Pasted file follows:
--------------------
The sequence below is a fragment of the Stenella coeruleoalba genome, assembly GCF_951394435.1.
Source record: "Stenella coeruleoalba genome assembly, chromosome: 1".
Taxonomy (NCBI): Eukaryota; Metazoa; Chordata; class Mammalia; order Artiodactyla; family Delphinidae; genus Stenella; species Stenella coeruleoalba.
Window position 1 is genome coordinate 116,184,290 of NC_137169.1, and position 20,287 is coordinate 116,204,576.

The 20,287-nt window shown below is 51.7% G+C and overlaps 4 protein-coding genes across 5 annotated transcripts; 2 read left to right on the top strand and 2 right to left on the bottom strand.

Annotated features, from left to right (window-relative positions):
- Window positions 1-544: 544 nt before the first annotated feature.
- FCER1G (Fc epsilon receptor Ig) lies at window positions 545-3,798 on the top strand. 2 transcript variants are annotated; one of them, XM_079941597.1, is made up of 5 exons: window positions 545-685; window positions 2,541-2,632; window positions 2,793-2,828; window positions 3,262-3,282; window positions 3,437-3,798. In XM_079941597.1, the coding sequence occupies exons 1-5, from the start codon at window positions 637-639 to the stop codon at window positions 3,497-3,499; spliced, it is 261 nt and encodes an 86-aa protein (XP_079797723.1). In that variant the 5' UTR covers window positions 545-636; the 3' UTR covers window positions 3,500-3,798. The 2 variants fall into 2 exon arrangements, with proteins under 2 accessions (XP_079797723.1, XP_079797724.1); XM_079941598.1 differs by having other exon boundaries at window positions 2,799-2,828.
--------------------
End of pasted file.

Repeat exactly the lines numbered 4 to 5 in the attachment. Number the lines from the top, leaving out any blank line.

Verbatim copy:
Window position 1 is genome coordinate 116,184,290 of NC_137169.1, and position 20,287 is coordinate 116,204,576.

The 20,287-nt window shown below is 51.7% G+C and overlaps 4 protein-coding genes across 5 annotated transcripts; 2 read left to right on the top strand and 2 right to left on the bottom strand.